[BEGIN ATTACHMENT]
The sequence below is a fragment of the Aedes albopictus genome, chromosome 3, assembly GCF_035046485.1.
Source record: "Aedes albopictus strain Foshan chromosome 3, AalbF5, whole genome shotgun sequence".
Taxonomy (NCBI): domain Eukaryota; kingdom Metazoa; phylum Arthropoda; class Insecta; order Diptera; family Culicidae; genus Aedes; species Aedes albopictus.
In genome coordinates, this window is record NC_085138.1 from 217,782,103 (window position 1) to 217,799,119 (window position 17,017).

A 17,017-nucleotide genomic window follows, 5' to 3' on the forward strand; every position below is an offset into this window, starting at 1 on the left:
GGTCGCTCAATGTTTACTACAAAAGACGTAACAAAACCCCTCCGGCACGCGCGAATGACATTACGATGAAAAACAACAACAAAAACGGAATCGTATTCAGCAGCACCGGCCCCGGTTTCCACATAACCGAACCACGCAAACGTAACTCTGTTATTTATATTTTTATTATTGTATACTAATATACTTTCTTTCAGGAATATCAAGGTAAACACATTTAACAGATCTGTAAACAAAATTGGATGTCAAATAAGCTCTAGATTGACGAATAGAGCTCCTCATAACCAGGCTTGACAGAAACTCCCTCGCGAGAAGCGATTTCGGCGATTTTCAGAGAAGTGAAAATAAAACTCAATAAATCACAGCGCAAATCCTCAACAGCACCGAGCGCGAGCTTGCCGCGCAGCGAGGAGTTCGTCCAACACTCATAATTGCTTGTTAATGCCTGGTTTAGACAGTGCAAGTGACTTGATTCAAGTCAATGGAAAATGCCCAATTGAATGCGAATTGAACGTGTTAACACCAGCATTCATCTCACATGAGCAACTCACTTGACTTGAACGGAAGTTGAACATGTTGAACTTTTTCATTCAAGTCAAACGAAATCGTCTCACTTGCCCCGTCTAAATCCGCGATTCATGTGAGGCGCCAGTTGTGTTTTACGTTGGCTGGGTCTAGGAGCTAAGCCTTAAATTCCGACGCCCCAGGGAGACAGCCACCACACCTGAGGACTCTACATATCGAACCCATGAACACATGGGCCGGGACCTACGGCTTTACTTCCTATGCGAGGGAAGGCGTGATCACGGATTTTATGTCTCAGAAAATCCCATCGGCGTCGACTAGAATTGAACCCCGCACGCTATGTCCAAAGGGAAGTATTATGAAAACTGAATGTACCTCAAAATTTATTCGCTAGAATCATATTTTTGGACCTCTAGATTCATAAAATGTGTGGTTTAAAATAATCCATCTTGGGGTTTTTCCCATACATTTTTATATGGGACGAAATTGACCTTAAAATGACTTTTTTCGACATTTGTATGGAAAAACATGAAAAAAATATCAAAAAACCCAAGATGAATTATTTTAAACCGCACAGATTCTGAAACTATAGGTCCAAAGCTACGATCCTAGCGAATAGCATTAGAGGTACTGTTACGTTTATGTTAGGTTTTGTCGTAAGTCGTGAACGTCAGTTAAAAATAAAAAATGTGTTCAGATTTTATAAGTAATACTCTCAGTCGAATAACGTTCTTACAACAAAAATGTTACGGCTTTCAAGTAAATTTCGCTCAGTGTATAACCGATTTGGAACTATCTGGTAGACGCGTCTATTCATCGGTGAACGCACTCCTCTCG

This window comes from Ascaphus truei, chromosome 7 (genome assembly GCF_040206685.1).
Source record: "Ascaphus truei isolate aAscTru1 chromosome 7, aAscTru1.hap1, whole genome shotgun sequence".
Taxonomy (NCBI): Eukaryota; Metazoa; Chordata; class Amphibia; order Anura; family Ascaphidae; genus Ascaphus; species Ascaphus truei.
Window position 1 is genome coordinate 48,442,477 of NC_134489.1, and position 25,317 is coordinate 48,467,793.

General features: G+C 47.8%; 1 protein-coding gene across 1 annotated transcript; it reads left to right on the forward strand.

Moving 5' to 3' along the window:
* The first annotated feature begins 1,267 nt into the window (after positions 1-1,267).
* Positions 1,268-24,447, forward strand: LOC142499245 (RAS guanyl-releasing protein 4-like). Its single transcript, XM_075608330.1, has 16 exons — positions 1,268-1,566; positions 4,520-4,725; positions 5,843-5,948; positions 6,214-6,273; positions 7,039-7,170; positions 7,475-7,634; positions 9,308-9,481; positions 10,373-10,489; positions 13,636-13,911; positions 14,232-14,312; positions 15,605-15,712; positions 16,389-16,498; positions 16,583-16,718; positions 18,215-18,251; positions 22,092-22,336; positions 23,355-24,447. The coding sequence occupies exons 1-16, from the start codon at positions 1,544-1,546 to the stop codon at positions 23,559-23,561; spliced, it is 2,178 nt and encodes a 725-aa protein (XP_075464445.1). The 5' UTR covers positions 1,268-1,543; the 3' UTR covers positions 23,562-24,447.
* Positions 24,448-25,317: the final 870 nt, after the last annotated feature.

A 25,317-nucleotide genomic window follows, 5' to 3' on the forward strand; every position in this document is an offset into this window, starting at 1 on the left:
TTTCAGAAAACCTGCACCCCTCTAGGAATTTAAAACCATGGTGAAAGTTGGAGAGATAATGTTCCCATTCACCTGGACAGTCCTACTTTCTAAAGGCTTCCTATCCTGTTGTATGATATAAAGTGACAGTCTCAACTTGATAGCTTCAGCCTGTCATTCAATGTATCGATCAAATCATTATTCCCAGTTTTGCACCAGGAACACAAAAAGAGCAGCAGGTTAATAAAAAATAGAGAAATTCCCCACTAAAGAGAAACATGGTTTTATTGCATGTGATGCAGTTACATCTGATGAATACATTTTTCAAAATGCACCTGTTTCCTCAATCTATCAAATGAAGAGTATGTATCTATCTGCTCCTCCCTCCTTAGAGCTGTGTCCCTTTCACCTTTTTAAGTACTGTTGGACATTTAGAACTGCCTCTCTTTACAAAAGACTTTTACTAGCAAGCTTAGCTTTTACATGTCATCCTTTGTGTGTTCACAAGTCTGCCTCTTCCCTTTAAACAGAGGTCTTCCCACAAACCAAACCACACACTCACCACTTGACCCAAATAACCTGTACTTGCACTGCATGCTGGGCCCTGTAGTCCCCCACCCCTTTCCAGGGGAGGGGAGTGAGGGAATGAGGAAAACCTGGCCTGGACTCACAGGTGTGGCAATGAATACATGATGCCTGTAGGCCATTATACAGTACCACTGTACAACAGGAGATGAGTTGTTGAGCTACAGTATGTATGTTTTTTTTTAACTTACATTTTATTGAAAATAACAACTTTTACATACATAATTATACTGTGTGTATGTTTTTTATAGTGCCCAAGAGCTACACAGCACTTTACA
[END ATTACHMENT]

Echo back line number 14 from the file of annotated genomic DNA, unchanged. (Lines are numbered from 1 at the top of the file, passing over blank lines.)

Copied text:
* Positions 1,268-24,447, forward strand: LOC142499245 (RAS guanyl-releasing protein 4-like). Its single transcript, XM_075608330.1, has 16 exons — positions 1,268-1,566; positions 4,520-4,725; positions 5,843-5,948; positions 6,214-6,273; positions 7,039-7,170; positions 7,475-7,634; positions 9,308-9,481; positions 10,373-10,489; positions 13,636-13,911; positions 14,232-14,312; positions 15,605-15,712; positions 16,389-16,498; positions 16,583-16,718; positions 18,215-18,251; positions 22,092-22,336; positions 23,355-24,447. The coding sequence occupies exons 1-16, from the start codon at positions 1,544-1,546 to the stop codon at positions 23,559-23,561; spliced, it is 2,178 nt and encodes a 725-aa protein (XP_075464445.1). The 5' UTR covers positions 1,268-1,543; the 3' UTR covers positions 23,562-24,447.